The Residents finished the Brickeaters manuscript in 2016 after working on it for over five years, which left Flynn, as their manager, with the job of gauging interest, and finally making the connection with Adam Parfrey at Feral House. It was a good, even inevitable match.
From the early Eighties onward, as co-founder of Exit magazine and Amok Press, then later as founder and editor-in-chief of Feral House, Parfrey was another legendary (and occasionally notorious) pillar of the American underground of the era. Along with republishing forgotten classics like Jack Black’s You Can’t Win (1926) and Joseph Goebbels’ novel Michael (1929), he edited the seminal anthology Apocalypse Culture, as well as books by Church of Satan Founder Anton LaVey and British serial killer Ian Brady. Much earlier than that, he’d also been a Residents fan.
Parfrey once told me that in 1978, as a 20-year-old living in Los Angeles and putting out his own zine, he’d made a pilgrimage to San Francisco and appeared on the doorstep of The Cryptic Corporation., hoping to do a story about The Residents. He also told me he regularly played Residents albums for the unsuspecting, using their reaction as a way of measuring their personalities.
Throughout their career, The Residents had always adamantly maintained complete creative control over everything they released. They had their own management company and their own record label, allowing them to do everything on their own terms. The Bad Day on the Midway had been self-published, so this would represent the first time they’d dealt with an established, external publisher. Publishers, of course, have a long and unpleasant history when it comes to meddling with an author’s work, and a real knack for mucking things up. So I was curious if Parfrey had insisted on making any changes to the manuscript, for whatever reason.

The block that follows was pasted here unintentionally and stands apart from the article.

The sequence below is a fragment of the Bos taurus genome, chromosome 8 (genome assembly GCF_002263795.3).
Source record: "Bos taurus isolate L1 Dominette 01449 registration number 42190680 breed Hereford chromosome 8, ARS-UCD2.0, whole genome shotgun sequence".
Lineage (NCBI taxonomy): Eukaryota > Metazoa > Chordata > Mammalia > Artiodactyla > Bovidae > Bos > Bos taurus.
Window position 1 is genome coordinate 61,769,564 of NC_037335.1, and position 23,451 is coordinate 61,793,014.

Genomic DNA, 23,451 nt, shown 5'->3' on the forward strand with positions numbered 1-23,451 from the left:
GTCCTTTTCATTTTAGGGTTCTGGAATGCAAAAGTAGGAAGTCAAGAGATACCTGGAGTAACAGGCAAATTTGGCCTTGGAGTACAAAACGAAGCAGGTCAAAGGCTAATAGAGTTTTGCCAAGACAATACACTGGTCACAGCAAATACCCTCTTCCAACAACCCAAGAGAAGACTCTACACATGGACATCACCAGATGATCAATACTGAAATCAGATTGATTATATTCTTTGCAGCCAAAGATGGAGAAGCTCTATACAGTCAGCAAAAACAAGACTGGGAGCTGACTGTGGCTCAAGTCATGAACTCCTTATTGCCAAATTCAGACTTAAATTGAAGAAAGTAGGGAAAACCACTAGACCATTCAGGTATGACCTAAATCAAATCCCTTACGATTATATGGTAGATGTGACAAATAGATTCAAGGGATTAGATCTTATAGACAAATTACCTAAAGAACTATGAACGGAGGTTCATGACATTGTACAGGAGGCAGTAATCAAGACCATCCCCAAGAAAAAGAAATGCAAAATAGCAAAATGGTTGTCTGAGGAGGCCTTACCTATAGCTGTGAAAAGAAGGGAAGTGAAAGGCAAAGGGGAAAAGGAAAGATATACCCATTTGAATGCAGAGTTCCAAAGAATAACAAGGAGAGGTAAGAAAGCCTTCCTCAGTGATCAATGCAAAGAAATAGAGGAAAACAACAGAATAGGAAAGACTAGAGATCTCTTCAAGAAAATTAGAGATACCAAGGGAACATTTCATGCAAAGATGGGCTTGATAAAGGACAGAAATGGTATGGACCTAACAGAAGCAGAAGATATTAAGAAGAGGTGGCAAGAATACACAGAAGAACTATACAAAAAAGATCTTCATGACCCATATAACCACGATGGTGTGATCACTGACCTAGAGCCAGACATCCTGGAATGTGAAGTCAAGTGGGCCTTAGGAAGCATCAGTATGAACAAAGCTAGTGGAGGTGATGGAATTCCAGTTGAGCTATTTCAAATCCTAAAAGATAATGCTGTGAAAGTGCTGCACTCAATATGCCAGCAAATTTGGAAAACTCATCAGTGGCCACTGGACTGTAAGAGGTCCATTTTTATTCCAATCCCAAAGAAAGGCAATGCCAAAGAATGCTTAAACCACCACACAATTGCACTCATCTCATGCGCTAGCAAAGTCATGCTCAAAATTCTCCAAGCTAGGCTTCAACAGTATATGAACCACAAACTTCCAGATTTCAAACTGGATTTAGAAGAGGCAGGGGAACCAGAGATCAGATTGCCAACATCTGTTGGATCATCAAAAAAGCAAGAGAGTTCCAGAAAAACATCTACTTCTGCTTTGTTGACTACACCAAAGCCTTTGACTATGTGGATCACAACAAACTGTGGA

“There was absolutely no input,” Flynn says. “Apart from copyediting, there was nothing at all. Adam offered no commentary. The Residents are still newbie novelists, so they were actually kind of hoping for some kind of feedback. Looking back now having learned more about the nature of Adam’s illness, I don’t know if that had anything to do with it or not.”
Three months before the scheduled release of Brickeaters, Parfrey died suddenly of a massive stroke at the age of 61. As Parfrey and Feral house were inseparable, there was some question in the days that followed whether Feral House would be shuttered and Brickeaters would be left orphaned and adrift. Both fears were unfounded, and the book came out as originally scheduled.
It’s hard to fathom, you stop to think about it, but for almost fifty years now, The Residents have never stopped moving, never stopped trying new things and creating new things. “Now that they’ve had a taste of the glamorous, wham-bam world of fiction publishing,” Flynn tells me, “the band is already bouncing ideas around for what may become a few more novels down the lime.”
Funny thing is, these days when most everyone in the publishing business is insisting, and has been insisting for well over a decade, that fiction is dead, when even noted, award-winning novelists are bailing on the form, The Residents, themselves nearly fictional by nature, may be the only ones who can pull it off.